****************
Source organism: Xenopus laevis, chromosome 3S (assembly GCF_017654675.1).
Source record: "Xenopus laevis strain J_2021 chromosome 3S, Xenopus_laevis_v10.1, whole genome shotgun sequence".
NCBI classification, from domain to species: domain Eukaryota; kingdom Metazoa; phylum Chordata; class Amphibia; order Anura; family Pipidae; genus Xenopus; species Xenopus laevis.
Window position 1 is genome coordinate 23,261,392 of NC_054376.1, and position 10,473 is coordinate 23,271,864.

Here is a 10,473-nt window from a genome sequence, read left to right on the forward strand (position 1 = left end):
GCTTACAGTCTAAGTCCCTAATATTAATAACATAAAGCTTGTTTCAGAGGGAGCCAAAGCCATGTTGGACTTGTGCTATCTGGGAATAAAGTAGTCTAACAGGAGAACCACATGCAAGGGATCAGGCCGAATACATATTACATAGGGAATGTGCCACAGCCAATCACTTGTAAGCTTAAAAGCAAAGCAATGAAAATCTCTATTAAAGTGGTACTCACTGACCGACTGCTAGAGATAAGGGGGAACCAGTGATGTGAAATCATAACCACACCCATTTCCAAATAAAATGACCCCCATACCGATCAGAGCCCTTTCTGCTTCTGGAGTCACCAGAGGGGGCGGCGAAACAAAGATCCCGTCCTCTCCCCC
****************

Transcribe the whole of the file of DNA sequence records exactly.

Source organism: Xenopus laevis, chromosome 3S (assembly GCF_017654675.1).
Source record: "Xenopus laevis strain J_2021 chromosome 3S, Xenopus_laevis_v10.1, whole genome shotgun sequence".
NCBI classification, from domain to species: domain Eukaryota; kingdom Metazoa; phylum Chordata; class Amphibia; order Anura; family Pipidae; genus Xenopus; species Xenopus laevis.
Window position 1 is genome coordinate 23,261,392 of NC_054376.1, and position 10,473 is coordinate 23,271,864.

Here is a 10,473-nt window from a genome sequence, read left to right on the forward strand (position 1 = left end):
GCTTACAGTCTAAGTCCCTAATATTAATAACATAAAGCTTGTTTCAGAGGGAGCCAAAGCCATGTTGGACTTGTGCTATCTGGGAATAAAGTAGTCTAACAGGAGAACCACATGCAAGGGATCAGGCCGAATACATATTACATAGGGAATGTGCCACAGCCAATCACTTGTAAGCTTAAAAGCAAAGCAATGAAAATCTCTATTAAAGTGGTACTCACTGACCGACTGCTAGAGATAAGGGGGAACCAGTGATGTGAAATCATAACCACACCCATTTCCAAATAAAATGACCCCCATACCGATCAGAGCCCTTTCTGCTTCTGGAGTCACCAGAGGGGGCGGCGAAACAAAGATCCCGTCCTCTCCCCC